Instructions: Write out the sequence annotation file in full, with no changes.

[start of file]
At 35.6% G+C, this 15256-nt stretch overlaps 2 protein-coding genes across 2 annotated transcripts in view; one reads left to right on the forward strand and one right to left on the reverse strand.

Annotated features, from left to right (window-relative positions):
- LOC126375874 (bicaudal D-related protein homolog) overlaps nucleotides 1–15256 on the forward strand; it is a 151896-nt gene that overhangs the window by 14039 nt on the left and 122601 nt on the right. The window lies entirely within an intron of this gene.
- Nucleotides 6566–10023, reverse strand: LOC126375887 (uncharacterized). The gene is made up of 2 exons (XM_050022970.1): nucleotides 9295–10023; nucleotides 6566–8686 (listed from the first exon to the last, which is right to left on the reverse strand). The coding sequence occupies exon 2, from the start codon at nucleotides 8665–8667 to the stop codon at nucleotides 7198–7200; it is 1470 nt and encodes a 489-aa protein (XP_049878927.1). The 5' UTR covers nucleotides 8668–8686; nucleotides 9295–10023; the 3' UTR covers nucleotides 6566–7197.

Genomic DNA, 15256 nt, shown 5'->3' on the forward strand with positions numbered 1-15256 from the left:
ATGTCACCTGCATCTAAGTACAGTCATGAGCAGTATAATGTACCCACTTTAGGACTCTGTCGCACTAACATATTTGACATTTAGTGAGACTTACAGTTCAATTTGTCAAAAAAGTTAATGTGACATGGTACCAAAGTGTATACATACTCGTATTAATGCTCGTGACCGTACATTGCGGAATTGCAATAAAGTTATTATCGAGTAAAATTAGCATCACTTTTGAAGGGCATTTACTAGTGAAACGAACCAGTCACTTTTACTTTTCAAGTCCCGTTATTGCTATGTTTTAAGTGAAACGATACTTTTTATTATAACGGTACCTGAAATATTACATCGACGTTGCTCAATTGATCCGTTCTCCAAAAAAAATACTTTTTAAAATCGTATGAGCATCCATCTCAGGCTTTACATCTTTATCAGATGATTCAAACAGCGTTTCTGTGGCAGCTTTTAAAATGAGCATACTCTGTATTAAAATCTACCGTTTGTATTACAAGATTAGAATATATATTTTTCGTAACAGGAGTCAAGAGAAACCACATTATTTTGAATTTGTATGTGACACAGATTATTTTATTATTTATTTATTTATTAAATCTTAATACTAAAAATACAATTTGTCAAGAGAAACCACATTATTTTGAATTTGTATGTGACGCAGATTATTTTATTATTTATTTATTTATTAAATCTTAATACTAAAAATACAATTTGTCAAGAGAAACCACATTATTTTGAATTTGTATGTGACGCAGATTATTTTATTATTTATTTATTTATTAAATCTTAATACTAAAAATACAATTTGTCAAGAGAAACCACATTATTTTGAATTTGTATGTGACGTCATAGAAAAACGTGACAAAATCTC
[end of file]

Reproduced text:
At 35.6% G+C, this 15256-nt stretch overlaps 2 protein-coding genes across 2 annotated transcripts in view; one reads left to right on the forward strand and one right to left on the reverse strand.

Annotated features, from left to right (window-relative positions):
- LOC126375874 (bicaudal D-related protein homolog) overlaps nucleotides 1–15256 on the forward strand; it is a 151896-nt gene that overhangs the window by 14039 nt on the left and 122601 nt on the right. The window lies entirely within an intron of this gene.
- Nucleotides 6566–10023, reverse strand: LOC126375887 (uncharacterized). The gene is made up of 2 exons (XM_050022970.1): nucleotides 9295–10023; nucleotides 6566–8686 (listed from the first exon to the last, which is right to left on the reverse strand). The coding sequence occupies exon 2, from the start codon at nucleotides 8665–8667 to the stop codon at nucleotides 7198–7200; it is 1470 nt and encodes a 489-aa protein (XP_049878927.1). The 5' UTR covers nucleotides 8668–8686; nucleotides 9295–10023; the 3' UTR covers nucleotides 6566–7197.

Genomic DNA, 15256 nt, shown 5'->3' on the forward strand with positions numbered 1-15256 from the left:
ATGTCACCTGCATCTAAGTACAGTCATGAGCAGTATAATGTACCCACTTTAGGACTCTGTCGCACTAACATATTTGACATTTAGTGAGACTTACAGTTCAATTTGTCAAAAAAGTTAATGTGACATGGTACCAAAGTGTATACATACTCGTATTAATGCTCGTGACCGTACATTGCGGAATTGCAATAAAGTTATTATCGAGTAAAATTAGCATCACTTTTGAAGGGCATTTACTAGTGAAACGAACCAGTCACTTTTACTTTTCAAGTCCCGTTATTGCTATGTTTTAAGTGAAACGATACTTTTTATTATAACGGTACCTGAAATATTACATCGACGTTGCTCAATTGATCCGTTCTCCAAAAAAAATACTTTTTAAAATCGTATGAGCATCCATCTCAGGCTTTACATCTTTATCAGATGATTCAAACAGCGTTTCTGTGGCAGCTTTTAAAATGAGCATACTCTGTATTAAAATCTACCGTTTGTATTACAAGATTAGAATATATATTTTTCGTAACAGGAGTCAAGAGAAACCACATTATTTTGAATTTGTATGTGACACAGATTATTTTATTATTTATTTATTTATTAAATCTTAATACTAAAAATACAATTTGTCAAGAGAAACCACATTATTTTGAATTTGTATGTGACGCAGATTATTTTATTATTTATTTATTTATTAAATCTTAATACTAAAAATACAATTTGTCAAGAGAAACCACATTATTTTGAATTTGTATGTGACGCAGATTATTTTATTATTTATTTATTTATTAAATCTTAATACTAAAAATACAATTTGTCAAGAGAAACCACATTATTTTGAATTTGTATGTGACGTCATAGAAAAACGTGACAAAATCTC